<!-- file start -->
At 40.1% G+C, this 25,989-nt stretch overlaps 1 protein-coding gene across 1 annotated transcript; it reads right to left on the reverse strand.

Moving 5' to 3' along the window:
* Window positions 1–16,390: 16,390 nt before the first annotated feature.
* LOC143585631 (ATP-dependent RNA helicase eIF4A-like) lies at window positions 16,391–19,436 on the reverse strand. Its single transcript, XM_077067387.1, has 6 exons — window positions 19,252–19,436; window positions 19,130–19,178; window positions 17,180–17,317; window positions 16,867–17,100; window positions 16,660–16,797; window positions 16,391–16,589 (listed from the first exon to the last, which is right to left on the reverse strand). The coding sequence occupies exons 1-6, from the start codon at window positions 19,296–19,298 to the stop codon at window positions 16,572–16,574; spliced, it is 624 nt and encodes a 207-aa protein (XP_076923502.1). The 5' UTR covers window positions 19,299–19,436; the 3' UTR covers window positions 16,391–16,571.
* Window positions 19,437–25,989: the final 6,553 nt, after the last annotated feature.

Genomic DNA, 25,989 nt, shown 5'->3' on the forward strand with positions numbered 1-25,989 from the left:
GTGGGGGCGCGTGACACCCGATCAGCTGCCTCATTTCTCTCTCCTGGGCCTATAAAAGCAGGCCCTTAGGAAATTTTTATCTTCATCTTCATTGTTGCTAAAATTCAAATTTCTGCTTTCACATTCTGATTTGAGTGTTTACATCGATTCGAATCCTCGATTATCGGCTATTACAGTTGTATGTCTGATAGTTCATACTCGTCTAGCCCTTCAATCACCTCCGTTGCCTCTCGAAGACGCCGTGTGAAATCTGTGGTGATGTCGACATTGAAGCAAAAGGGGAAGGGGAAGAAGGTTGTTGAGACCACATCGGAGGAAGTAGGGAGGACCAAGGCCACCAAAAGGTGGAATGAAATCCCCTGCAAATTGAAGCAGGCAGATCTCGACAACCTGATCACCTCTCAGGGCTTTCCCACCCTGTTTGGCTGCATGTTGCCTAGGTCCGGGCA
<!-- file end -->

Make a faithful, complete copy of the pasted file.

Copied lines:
At 40.1% G+C, this 25,989-nt stretch overlaps 1 protein-coding gene across 1 annotated transcript; it reads right to left on the reverse strand.

Moving 5' to 3' along the window:
* Window positions 1–16,390: 16,390 nt before the first annotated feature.
* LOC143585631 (ATP-dependent RNA helicase eIF4A-like) lies at window positions 16,391–19,436 on the reverse strand. Its single transcript, XM_077067387.1, has 6 exons — window positions 19,252–19,436; window positions 19,130–19,178; window positions 17,180–17,317; window positions 16,867–17,100; window positions 16,660–16,797; window positions 16,391–16,589 (listed from the first exon to the last, which is right to left on the reverse strand). The coding sequence occupies exons 1-6, from the start codon at window positions 19,296–19,298 to the stop codon at window positions 16,572–16,574; spliced, it is 624 nt and encodes a 207-aa protein (XP_076923502.1). The 5' UTR covers window positions 19,299–19,436; the 3' UTR covers window positions 16,391–16,571.
* Window positions 19,437–25,989: the final 6,553 nt, after the last annotated feature.

Genomic DNA, 25,989 nt, shown 5'->3' on the forward strand with positions numbered 1-25,989 from the left:
GTGGGGGCGCGTGACACCCGATCAGCTGCCTCATTTCTCTCTCCTGGGCCTATAAAAGCAGGCCCTTAGGAAATTTTTATCTTCATCTTCATTGTTGCTAAAATTCAAATTTCTGCTTTCACATTCTGATTTGAGTGTTTACATCGATTCGAATCCTCGATTATCGGCTATTACAGTTGTATGTCTGATAGTTCATACTCGTCTAGCCCTTCAATCACCTCCGTTGCCTCTCGAAGACGCCGTGTGAAATCTGTGGTGATGTCGACATTGAAGCAAAAGGGGAAGGGGAAGAAGGTTGTTGAGACCACATCGGAGGAAGTAGGGAGGACCAAGGCCACCAAAAGGTGGAATGAAATCCCCTGCAAATTGAAGCAGGCAGATCTCGACAACCTGATCACCTCTCAGGGCTTTCCCACCCTGTTTGGCTGCATGTTGCCTAGGTCCGGGCA